Keep kestrel running and open a new terminal in VSCode and run:

code /etc/nginx/sites-available/default

This will open Nginx default configurations in VSCode.

server {
    listen        IP_ADDRESS;
    server_name   HOST_NAME;
    location / {
        proxy_pass         KESTREL_URL;
        proxy_http_version 1.1;
        proxy_set_header   Upgrade $http_upgrade;
        proxy_set_header   Connection keep-alive;
        proxy_set_header   Host $host;
        proxy_cache_bypass $http_upgrade;
        proxy_set_header   X-Forwarded-For $proxy_add_x_forwarded_for;
        proxy_set_header   X-Forwarded-Proto $scheme;

Copy the above snippet to the configuration file and make these adjustments:

  1. Instead of IP_ADDRESS write the external ip address to which you want Nginx to listen. Example: 8080. If HOST_NAME is a domain name you might want to use port 80.
  2. Instead of HOST_NAME write the domain name or IP address you want Nginx to listen to. If you've rented a VM they usually give you a static public IP that you can use for this. or if you want to use a domain name, you need to configure its DNS settings so that it points to your server's public IP address.
  3. Instead of KESTREL_URL write the URL you have kestrel listening to. Example: http://localhost:9999

Save the file and run this command for Nginx to reload the configuration file:

# Validate configuration file
nginx -t
# Reload configuration file
nginx -s reload

Now in a browser go to http://HOST_NAME:IP_ADDRESS/ and it should show our web app running 😊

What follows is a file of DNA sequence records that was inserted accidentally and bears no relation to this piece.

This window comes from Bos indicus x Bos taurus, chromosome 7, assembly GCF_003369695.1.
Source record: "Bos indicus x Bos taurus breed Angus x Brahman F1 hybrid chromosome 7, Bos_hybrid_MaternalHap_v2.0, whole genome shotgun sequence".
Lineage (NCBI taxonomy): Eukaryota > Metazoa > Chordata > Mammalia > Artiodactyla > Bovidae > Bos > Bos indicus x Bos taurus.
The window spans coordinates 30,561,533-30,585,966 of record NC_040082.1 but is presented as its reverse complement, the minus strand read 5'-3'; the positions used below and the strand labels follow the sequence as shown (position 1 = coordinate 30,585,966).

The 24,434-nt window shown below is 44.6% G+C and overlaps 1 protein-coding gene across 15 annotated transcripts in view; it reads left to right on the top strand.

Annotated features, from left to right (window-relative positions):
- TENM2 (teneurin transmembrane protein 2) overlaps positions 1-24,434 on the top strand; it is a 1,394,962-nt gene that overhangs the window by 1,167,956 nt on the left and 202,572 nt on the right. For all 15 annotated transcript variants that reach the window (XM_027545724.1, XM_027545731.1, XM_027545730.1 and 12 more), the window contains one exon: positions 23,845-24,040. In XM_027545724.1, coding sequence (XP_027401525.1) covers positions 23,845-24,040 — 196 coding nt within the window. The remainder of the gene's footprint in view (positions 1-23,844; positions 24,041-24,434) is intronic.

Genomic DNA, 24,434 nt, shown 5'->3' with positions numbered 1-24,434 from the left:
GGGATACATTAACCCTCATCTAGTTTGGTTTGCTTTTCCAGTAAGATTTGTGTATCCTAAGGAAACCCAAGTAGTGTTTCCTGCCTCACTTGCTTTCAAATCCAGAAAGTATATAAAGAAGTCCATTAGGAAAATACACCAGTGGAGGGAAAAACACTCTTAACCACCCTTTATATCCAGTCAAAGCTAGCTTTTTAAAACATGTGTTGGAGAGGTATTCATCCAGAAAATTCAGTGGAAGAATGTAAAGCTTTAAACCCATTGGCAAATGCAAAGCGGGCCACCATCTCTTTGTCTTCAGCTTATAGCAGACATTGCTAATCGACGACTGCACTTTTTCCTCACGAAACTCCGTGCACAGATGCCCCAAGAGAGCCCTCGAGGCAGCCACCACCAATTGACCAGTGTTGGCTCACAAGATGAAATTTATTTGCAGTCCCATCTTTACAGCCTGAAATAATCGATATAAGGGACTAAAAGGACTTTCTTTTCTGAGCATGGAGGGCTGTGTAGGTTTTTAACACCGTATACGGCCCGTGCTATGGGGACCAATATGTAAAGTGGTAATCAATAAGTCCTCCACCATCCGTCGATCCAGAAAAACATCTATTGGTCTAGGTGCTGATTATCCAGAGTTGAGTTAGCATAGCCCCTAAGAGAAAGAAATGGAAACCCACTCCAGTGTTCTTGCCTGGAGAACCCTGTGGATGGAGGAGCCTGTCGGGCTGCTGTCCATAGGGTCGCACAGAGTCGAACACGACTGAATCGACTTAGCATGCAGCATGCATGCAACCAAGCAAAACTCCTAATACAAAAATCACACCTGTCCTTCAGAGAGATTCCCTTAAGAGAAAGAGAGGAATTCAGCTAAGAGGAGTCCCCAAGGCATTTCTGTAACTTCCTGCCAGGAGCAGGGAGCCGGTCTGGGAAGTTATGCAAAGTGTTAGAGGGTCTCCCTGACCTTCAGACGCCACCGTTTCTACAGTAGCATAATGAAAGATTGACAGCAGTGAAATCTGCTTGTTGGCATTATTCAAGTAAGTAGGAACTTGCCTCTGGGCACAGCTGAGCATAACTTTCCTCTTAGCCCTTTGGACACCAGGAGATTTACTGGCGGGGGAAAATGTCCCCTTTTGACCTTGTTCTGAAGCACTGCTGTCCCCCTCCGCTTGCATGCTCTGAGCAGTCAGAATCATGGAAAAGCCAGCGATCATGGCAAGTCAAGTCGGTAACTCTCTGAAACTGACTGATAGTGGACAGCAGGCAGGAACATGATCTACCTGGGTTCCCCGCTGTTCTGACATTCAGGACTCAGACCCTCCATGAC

For more information on configuration Nginx go to Microsoft docs.

Setting up systemd

Everything seems to be working now. But if you close the ssh session our website will no longer be running and Nginx will return ERROR 502: Bad Gateway if you visited the website. To make sure the website will always be running and will be restarted if it crashes we can use systemd.

Go back to the terminal that's running kestrel and press CTRL+C to stop it. And then run these commands:

code /etc/systemd/system/sample.service

This will open up a blank file in VSCode. Write this configuration in the file:

Description=Sample ASP.NET Core application

ExecStart=/usr/bin/dotnet /home/www/sample/sample.dll --urls=http://localhost:9999
# Restart service after 10 seconds if the dotnet service crashes:
# You can put your environment variables here:


Save it and then run these commands:

# Reload systemd configuration
systemctl daemon-reload

systemctl enable sample
systemctl start sample

You can verify that our application is up and running by running this command:

systemctl status sample

It should not show any errors if everything has gone according to our plan. Press CTRL+C to stop showing status.

Now our sample web application will be running reliably and will be restarted if it crashed. You can close VSCode and visit http://HOST_NAME:IP_ADDRESS/ and it should be serving requests.

In the next post, we will talk about setting up a CI/CD pipeline using GitHub actions.

The code is available on GitHub.